Another myth (Aischylos) knows that Herakles was told the secret by Prometheus. He, a Titan like his brother Atlas, was forged to a rock of the Caucasus montains, and each day Zeus sent an eagle to eat from his liver which grew again each night. Herakles freed Prometheus and gratefully Pometheus gave Herakles the needed information and the hint not to take the apples by himself but to ask Atlas to get them for him.
    Atlas was punished by the gods to carry the sphere of heaven on his shoulders. When Herakles came to Atlas he took the sphere for him and Atlas went to the garden and got the apples. Some say that Herakles has shot Ladon before. Coming back with the apples Atlas denied to take the sphere again. But Herakles fooled him. Declaring himself agreed, he ask Atlas to take the sphere for a short moment, because he wanted to set a pad on his shoulder. When Atlas has taken the sphere again Herakles walked away with the apples laughing.

    Over the time the mythology changed. In the oldest versions Herakles got the apples from the Hesperides himself. Then it was said that Ladon, the guardian of the tree, fell asleep by the song of the Hesperides. The last versions said that Ladon was killed by Herakles' arrow. The story became - so to speak - more brute. Thereby Ladon, son of Typhon and Echidna (or Keto and Phorkys), was not a horrible monster but one of the wise snakes which spoke many languages and could understand them. After Ladon's death he was set by Hera gratefully to the sky as constellation Draco.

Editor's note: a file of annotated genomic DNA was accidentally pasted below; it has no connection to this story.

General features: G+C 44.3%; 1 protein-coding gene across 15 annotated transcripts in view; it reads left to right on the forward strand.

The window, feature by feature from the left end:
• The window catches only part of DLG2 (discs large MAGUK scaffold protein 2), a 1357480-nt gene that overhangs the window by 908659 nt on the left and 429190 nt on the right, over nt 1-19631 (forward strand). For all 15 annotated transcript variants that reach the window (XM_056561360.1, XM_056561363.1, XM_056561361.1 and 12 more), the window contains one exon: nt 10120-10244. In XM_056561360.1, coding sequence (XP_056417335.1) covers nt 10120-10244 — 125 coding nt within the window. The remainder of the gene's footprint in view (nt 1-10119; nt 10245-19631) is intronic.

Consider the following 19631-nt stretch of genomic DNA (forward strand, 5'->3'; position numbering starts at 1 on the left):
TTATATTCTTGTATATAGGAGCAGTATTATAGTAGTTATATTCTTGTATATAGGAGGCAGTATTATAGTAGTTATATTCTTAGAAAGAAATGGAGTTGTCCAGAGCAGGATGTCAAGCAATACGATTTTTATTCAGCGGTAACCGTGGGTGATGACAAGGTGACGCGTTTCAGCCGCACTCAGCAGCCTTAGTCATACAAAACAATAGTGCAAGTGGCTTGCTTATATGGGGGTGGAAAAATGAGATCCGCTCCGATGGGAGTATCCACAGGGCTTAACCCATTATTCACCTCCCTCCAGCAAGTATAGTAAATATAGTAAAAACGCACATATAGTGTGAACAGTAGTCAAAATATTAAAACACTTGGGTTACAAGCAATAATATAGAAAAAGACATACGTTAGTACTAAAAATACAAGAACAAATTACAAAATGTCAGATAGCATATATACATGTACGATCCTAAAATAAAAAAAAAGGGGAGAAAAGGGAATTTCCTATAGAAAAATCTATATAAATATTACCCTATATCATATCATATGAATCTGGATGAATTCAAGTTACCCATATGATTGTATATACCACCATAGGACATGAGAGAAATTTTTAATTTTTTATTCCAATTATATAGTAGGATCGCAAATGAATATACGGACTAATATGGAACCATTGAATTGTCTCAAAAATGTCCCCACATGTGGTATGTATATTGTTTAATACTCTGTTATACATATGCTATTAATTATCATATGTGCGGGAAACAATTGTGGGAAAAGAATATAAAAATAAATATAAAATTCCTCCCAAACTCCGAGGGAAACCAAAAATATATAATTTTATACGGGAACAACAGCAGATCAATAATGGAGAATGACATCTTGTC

Another myth tells that the Egyptian king Busiris - attracted by the beauty of the Hesperides - sent a ship to rape them. When his assistants has raped the Hesperides they celebrated their deed at the beach. In this moment Herakles came by and freed the Hesperides. Bringing them back to their father Atlas(!) Atlas gratefully gave him the apples and teached him astrology too because he was a famous astrologer (Diodor. Sic. I. IV. c.27, p.162). Here Atlas is not the bloody idiot as he is depicted otherwise.

    It is said that Herakles visited the garden of the Hesperides once before when he was on the quest for the hind of Keryneia. There is an ancient vase painting showing the hind standing under the tree with the golden apples guarded by two Hesperides. But Herakles has took the way back because no one was allowed to left the garden. In this sense the garden was like the underworld (Kerenyi).

    It is told too (Apollonius) that the Argonauts visited the garden of the Hesperides on their voyage to the Golden Fleece. The came one day after Herakles has taken the apples and they met the Hesperides crying. Their sorrow was so great that they transformed in front of the heroes into trees: a black poplar, an elm tree and a willow tree. But later they could transform themselves back!

    Background: